Hong Kong Company Incorporation Guide (3) – Memorandum and Articles of Association of a Hong Kong Private Company

To form a company under the Hong Kong Companies Ordinance, certain documents must be prepared which will form the constitution (bylaws) of the company. The constitution or bylaws of a Hong Kong incorporated company is commonly known as Memorandum and Articles of Association. The Memorandum and Articles of Association must be registered with the Companies Registry.

(1) The Memorandum and Association

This must contain –

(a) The name of the company
In relation to choosing the name of the company a number of matters must be considered:

It should be noted that pursuant to Hong Kong Companies Ordinances, no company may be registered by a name which the Hong Kong Government regards as undesirable.

The name of the proposed company must in addition be different to names already on the Register.

The words “bank” or “insurance” must only be used where there is an appropriate license or exemption.

In addition, pursuant to the registration of Business Registration Ordinance, a company may trade under a name other than its registered name. This trade name should be registered in the Register of Business Names.

(b) Declaration of limited liability
e.g. “The liability of the members is limited”.

(c) Objects Clause
This clause will generally define the purpose for which the company was formed and what it shall in fact do in the way of its business. This statement will effectively determine what shall be the powers of the company because the objects stated will confer on the company all the necessary and incidental powers for carrying out those objects.

The objects clause also has a negative effect in that it will limit and restrict the powers of the company from doing things not authorized by the object’s clause. Normally the objects clause will include, for instance a clause authorizing the company to carry on a particular business which it is proposed to carry on and also to carry on various other businesses which it may probably or possibly desire to carry on.

For instance, if a company were formed with the intention of dealing in property, part of the object’s clause might read as follows:

“to purchase, take on lease or in exchange, hire or otherwise acquire any real and personal property and any rights or privileges which the company may think necessary or convenient for the purpose of its business”.

It is normal for the objects clause in addition to include a power generally to acquire property and rights which the company may think necessary or convenient.

It is normal in addition to include a clause empowering a company to acquire any other business similar to its own. Other normal clauses included in the object’s clause would be:

(i) Power to invest company money;
(ii) The power to receive money on deposit, to lend money and to guarantee the performance of contracts;
(iii) To draw, make, accept, endorse, discount and issue promissory notes, bills of exchange and other negotiable or transferable instruments;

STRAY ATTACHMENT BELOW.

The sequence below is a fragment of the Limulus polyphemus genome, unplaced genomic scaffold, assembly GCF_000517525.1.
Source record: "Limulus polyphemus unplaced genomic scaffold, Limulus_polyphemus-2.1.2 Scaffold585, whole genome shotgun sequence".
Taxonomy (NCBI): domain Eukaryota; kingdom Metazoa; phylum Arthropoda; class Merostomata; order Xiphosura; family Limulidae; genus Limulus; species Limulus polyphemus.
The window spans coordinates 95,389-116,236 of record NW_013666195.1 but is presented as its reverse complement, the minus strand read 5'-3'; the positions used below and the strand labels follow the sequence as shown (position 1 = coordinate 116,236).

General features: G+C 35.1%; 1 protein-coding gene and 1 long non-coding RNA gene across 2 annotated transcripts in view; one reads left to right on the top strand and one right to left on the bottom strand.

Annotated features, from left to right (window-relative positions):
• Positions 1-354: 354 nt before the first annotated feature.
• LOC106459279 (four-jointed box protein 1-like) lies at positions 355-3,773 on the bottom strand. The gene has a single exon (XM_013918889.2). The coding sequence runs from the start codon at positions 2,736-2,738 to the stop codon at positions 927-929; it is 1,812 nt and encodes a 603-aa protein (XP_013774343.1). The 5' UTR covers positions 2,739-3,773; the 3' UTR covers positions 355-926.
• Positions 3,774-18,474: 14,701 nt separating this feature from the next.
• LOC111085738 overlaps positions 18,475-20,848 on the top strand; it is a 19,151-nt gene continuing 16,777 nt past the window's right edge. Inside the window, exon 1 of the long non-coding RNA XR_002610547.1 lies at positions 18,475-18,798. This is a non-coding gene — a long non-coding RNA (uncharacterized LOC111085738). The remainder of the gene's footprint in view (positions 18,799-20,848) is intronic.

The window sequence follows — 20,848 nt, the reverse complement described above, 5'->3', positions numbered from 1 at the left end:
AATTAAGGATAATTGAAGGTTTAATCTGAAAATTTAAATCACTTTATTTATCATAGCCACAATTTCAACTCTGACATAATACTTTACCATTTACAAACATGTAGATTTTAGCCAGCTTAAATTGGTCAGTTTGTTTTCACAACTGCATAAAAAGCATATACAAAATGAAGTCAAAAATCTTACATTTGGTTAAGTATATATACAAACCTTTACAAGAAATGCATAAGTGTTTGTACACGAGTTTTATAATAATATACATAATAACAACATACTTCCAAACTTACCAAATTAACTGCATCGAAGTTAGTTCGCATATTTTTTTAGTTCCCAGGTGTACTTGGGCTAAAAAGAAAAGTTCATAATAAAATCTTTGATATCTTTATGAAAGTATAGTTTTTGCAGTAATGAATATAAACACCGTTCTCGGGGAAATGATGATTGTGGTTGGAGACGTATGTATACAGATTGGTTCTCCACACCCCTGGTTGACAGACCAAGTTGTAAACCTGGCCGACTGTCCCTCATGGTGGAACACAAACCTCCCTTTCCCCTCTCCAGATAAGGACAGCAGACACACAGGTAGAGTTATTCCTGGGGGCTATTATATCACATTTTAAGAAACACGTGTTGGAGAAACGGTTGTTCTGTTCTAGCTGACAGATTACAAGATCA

(iv) To pay for property and remunerate persons by cash or otherwise;
(v) To sell and dispose of property, assets or undertakings of the company for any consideration including shares, debentures or securities of any other company having objects altogether or in part similar to those of the existing company;
(vi) Power to act as or employ agents.

(This should not be taken in any way as exhaustive of the possible objects/powers available to the company)

(1) It should always be remembered that the objects clause may be altered by a special resolution of the company, i.e. 75% or more of the shareholders in a general meeting. It should be noted that such a special resolution must be registered with the Registrar of Companies within 14 days of being passed.
(2) The Object Clause is no longer required under the Hong Kong Companies Ordinance.

(d) A Capital Clause
This will state the nominal capital of the company, i.e. the value in money of the shares which the company is authorized to issue and the number of shares into which it is divided together with the amount of each share, for example: “The capital of the company is HKD10,000 divided into 10,000 shares of HKD1.00 each”.

(e) The Association Clause
The founding members declare that they wish to be formed into a company and agree to take shares. The names and addresses of the founding members are listed in one column and a corresponding column will list the number of shares they each hold.

(2) The Articles of Association

These are the rules for the internal management of the company. There are standard form articles in Table A of the Hong Kong Companies Ordinance as amended and these can be used and altered as the need arises.

The regulations contained in Table A covers all aspects of the management of a company, but they may broadly be divided into four main aspects:

(a) Capital of a company
This relates to variation of class rights, liens, calls, transfer and transmission of shares, alteration of capital and allotment of shares.

(b) Members (shareholders)
This part contains regulations in respect of the notice of members meeting, proceedings at meetings and votes of members.

(c) Officers
This part contains regulations regarding the powers and duties of directors, proceedings of directors meeting and appointment of a managing director and company secretary.

(d) Distribution and disclosure
This part contains regulations mainly related to dividends and reserves, accounts and audits.

See Also: Sample Standard Memorandum and Articles of Association of a Hong Kong private company